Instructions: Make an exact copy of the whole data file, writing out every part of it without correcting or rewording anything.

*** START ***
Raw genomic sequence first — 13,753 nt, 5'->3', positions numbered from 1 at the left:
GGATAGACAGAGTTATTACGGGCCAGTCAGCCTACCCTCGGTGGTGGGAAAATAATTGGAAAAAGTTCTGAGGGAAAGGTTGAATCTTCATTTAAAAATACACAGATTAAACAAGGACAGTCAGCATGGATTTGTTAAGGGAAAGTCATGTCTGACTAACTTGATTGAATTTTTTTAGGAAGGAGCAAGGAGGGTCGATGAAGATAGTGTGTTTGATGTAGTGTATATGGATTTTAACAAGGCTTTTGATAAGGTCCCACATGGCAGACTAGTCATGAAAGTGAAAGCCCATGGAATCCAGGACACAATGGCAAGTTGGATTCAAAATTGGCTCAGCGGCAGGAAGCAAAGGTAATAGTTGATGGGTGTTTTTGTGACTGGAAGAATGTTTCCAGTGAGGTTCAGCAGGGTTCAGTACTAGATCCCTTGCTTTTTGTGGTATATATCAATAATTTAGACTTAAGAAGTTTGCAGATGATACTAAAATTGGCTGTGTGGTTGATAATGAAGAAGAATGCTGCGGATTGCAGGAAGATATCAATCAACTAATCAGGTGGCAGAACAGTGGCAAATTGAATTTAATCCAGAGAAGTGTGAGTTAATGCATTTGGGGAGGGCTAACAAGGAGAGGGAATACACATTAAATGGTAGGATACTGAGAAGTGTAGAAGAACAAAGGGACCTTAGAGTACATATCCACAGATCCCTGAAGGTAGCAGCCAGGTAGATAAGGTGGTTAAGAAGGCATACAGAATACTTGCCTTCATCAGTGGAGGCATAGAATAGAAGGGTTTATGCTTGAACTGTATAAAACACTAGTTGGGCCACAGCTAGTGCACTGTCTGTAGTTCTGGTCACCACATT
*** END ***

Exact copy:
Raw genomic sequence first — 13,753 nt, 5'->3', positions numbered from 1 at the left:
GGATAGACAGAGTTATTACGGGCCAGTCAGCCTACCCTCGGTGGTGGGAAAATAATTGGAAAAAGTTCTGAGGGAAAGGTTGAATCTTCATTTAAAAATACACAGATTAAACAAGGACAGTCAGCATGGATTTGTTAAGGGAAAGTCATGTCTGACTAACTTGATTGAATTTTTTTAGGAAGGAGCAAGGAGGGTCGATGAAGATAGTGTGTTTGATGTAGTGTATATGGATTTTAACAAGGCTTTTGATAAGGTCCCACATGGCAGACTAGTCATGAAAGTGAAAGCCCATGGAATCCAGGACACAATGGCAAGTTGGATTCAAAATTGGCTCAGCGGCAGGAAGCAAAGGTAATAGTTGATGGGTGTTTTTGTGACTGGAAGAATGTTTCCAGTGAGGTTCAGCAGGGTTCAGTACTAGATCCCTTGCTTTTTGTGGTATATATCAATAATTTAGACTTAAGAAGTTTGCAGATGATACTAAAATTGGCTGTGTGGTTGATAATGAAGAAGAATGCTGCGGATTGCAGGAAGATATCAATCAACTAATCAGGTGGCAGAACAGTGGCAAATTGAATTTAATCCAGAGAAGTGTGAGTTAATGCATTTGGGGAGGGCTAACAAGGAGAGGGAATACACATTAAATGGTAGGATACTGAGAAGTGTAGAAGAACAAAGGGACCTTAGAGTACATATCCACAGATCCCTGAAGGTAGCAGCCAGGTAGATAAGGTGGTTAAGAAGGCATACAGAATACTTGCCTTCATCAGTGGAGGCATAGAATAGAAGGGTTTATGCTTGAACTGTATAAAACACTAGTTGGGCCACAGCTAGTGCACTGTCTGTAGTTCTGGTCACCACATT